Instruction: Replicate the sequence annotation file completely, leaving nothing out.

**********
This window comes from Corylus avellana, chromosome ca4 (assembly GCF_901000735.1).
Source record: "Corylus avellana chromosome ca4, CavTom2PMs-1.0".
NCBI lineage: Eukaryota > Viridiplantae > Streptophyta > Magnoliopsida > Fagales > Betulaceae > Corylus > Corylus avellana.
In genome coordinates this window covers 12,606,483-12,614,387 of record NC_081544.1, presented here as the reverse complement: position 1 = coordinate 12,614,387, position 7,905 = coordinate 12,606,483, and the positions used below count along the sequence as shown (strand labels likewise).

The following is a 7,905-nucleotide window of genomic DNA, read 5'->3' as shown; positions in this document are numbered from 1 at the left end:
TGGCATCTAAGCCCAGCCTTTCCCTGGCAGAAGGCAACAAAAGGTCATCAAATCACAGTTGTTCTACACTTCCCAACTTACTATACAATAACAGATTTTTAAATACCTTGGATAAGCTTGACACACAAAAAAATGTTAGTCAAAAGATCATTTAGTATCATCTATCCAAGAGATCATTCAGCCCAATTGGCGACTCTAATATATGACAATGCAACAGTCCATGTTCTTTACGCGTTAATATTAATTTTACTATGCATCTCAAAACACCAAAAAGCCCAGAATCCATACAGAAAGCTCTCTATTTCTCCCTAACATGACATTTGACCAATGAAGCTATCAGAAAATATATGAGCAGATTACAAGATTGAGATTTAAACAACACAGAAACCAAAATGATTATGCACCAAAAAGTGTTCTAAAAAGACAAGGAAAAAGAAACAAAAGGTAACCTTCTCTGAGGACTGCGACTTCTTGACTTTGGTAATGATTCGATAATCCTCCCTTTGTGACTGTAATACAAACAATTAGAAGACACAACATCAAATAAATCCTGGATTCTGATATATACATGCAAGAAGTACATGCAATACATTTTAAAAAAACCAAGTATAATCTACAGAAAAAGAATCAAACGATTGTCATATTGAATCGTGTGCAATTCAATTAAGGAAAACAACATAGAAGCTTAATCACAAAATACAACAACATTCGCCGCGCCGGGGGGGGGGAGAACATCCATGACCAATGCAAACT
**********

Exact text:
This window comes from Corylus avellana, chromosome ca4 (assembly GCF_901000735.1).
Source record: "Corylus avellana chromosome ca4, CavTom2PMs-1.0".
NCBI lineage: Eukaryota > Viridiplantae > Streptophyta > Magnoliopsida > Fagales > Betulaceae > Corylus > Corylus avellana.
In genome coordinates this window covers 12,606,483-12,614,387 of record NC_081544.1, presented here as the reverse complement: position 1 = coordinate 12,614,387, position 7,905 = coordinate 12,606,483, and the positions used below count along the sequence as shown (strand labels likewise).

The following is a 7,905-nucleotide window of genomic DNA, read 5'->3' as shown; positions in this document are numbered from 1 at the left end:
TGGCATCTAAGCCCAGCCTTTCCCTGGCAGAAGGCAACAAAAGGTCATCAAATCACAGTTGTTCTACACTTCCCAACTTACTATACAATAACAGATTTTTAAATACCTTGGATAAGCTTGACACACAAAAAAATGTTAGTCAAAAGATCATTTAGTATCATCTATCCAAGAGATCATTCAGCCCAATTGGCGACTCTAATATATGACAATGCAACAGTCCATGTTCTTTACGCGTTAATATTAATTTTACTATGCATCTCAAAACACCAAAAAGCCCAGAATCCATACAGAAAGCTCTCTATTTCTCCCTAACATGACATTTGACCAATGAAGCTATCAGAAAATATATGAGCAGATTACAAGATTGAGATTTAAACAACACAGAAACCAAAATGATTATGCACCAAAAAGTGTTCTAAAAAGACAAGGAAAAAGAAACAAAAGGTAACCTTCTCTGAGGACTGCGACTTCTTGACTTTGGTAATGATTCGATAATCCTCCCTTTGTGACTGTAATACAAACAATTAGAAGACACAACATCAAATAAATCCTGGATTCTGATATATACATGCAAGAAGTACATGCAATACATTTTAAAAAAACCAAGTATAATCTACAGAAAAAGAATCAAACGATTGTCATATTGAATCGTGTGCAATTCAATTAAGGAAAACAACATAGAAGCTTAATCACAAAATACAACAACATTCGCCGCGCCGGGGGGGGGGAGAACATCCATGACCAATGCAAACT